(12) There does nto appear to be much force in the contention of the petitioner that he had been appointed permanently in his present post and that having spent already more than two years in the same post prior to the said appointment there was no need for any probation and that he had in fact been appointed permanently. There is no more support for this portion, whatever the moral justification for such a contention may be, than the word permanent' having been employed in the off r of appointment as per annexure-1, noticed already. Even though the word permanent was used it had still been stated in the same offer that he would be on probation for one year which maybe extended or curtailed at the discretion of the authorities and that failure to complete the probation to the satisfaction of the comp tent authori.'y will render him liable to reversion no his substantive port on which h:' may be retaining a lien. In view of the petitioner having accepted the above terms and condition,, it will be futile to contend that he was appointed permanently and that the condition concerning the probation should be ignored. There is still less force in the contention of the petitioner that in the rules, which were framed for this Department oa 29-1-1968, the period or' probation has been said to be two years and his having already spent two years in the same post prior to the appointment would render the department powerless to insist on any further probation. These rules were made only on 29 1 1968 and could nto and does nto cover anything that happened previously. The appointment was offered, subsequent to these rules, in pursuance of those rules. They provided for two years probation. The mere fact that he had already spent two years as a deputationist prior to the said rules could nto derive the power on the part of the Government of India to impose a period of probation.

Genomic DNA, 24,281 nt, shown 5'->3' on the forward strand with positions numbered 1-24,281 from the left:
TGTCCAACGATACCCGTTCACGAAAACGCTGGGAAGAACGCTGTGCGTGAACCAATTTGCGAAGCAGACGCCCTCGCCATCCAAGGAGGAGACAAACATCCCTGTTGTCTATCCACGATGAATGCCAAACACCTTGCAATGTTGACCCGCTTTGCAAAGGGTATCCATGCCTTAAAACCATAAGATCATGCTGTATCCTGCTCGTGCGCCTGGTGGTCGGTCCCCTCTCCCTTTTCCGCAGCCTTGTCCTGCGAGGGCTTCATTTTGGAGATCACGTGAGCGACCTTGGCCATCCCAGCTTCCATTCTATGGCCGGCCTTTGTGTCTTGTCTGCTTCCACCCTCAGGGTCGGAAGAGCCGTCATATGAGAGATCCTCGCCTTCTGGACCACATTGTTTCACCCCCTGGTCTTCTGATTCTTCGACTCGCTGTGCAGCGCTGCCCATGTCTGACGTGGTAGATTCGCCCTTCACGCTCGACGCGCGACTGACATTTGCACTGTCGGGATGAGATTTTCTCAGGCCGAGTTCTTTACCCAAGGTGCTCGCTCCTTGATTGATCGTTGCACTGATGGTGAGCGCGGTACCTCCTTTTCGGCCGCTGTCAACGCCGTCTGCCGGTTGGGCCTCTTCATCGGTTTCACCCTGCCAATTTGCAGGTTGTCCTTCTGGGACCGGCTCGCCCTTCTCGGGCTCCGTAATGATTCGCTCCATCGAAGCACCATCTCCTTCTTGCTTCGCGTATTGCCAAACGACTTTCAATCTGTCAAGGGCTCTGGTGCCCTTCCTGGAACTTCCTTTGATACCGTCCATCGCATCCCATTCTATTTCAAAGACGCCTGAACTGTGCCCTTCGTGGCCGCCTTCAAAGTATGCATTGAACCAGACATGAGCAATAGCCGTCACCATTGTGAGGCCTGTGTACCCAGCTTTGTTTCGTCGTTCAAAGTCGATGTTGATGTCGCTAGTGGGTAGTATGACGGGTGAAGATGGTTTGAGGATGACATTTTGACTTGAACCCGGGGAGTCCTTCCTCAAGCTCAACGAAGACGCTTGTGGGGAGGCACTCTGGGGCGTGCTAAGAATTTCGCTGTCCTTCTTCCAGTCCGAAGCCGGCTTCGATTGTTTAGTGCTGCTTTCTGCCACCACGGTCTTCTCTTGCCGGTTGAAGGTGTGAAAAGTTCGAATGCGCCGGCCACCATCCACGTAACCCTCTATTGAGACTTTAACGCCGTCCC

(13) The next contention on behalf of the petitioner was that in any case since the Government of India had relaxed for the reasons set forth in writing in the Minister's note, referred to above the period of probation from two years to one year, the Department must bs deemed to have deprived itself of the power to enlarge the period of probation beyond a year. I' may be noticed that the period of the years probation was over on '8-2-1969 and the impugned order of reversion was in April 1969. The contention, again, loses its force because the offer of appointment (annexure 1) specifically referred to the authority of the Department to extend or curtail the period of probation and had brought to the notice of the petitioner before he accepted the offer, that he was liable to reversion if he did nto complete the period of probation to the satisfaction of the competent authority. It is sufficient for this purpose to refer to the decision of the Supreme Court in the State of Punjab v. Dharam Singh. The legal position was summarized in paragraph 3 of the judgment as follows:-
'This Court has consistently held that when a first appointment or promotion is made on probation for a specific period and the employee is allowed to continue in the post after the expiry of the period without any specific order of confirmation, he should be deemed to continue in his post as a probationer only, in the absence of any indication to the contrary in the original order of appointment or promotion or the service rules. In such a case, an express order of confirmation is necessary to give the employee a substantive right to the post, and from the mere fact that he is allowed to continue in the post after the expiry of the specified period of probation it is nto possible to hold that the should be deemed to have been confirmed. This view was taken in Sukhbans Singh v. State of Punjab 1963 1 S. C. C. 416 G. S Ramaswamy v. Inspector General of Police, Mysore. State. Bangalore, : (1970)ILLJ649SC Accountant General Mad Pradesh. Gwalior v. Beni Prasad Bhatnagar, Civil Appeal No. 548 of 1962 decided on 23-1-1964 (SC) D. A. Lyull v. Chief Conservator of Forests, U. P., Civil Appeal N). 1963, D24-2-1965 (SC) and State of U.P.v.Akbar Ali : (1967)ILLJ70SC . The reason for this conclusion is that where on 'he completion of the specified period of probation the employee is allowed to continue in the post without an order of confirmation, the only possible vi;w to take in the absence of anything to the contrary in the original order of appointment or promotion or the service rules, is that the initial period of probation has been extended by necessary implication. In all these cases, the conditions of service of the employee permitted extention of the probationary period for an indefinite time and there was no service rule forbidding its extension beyond a certain maximum period.'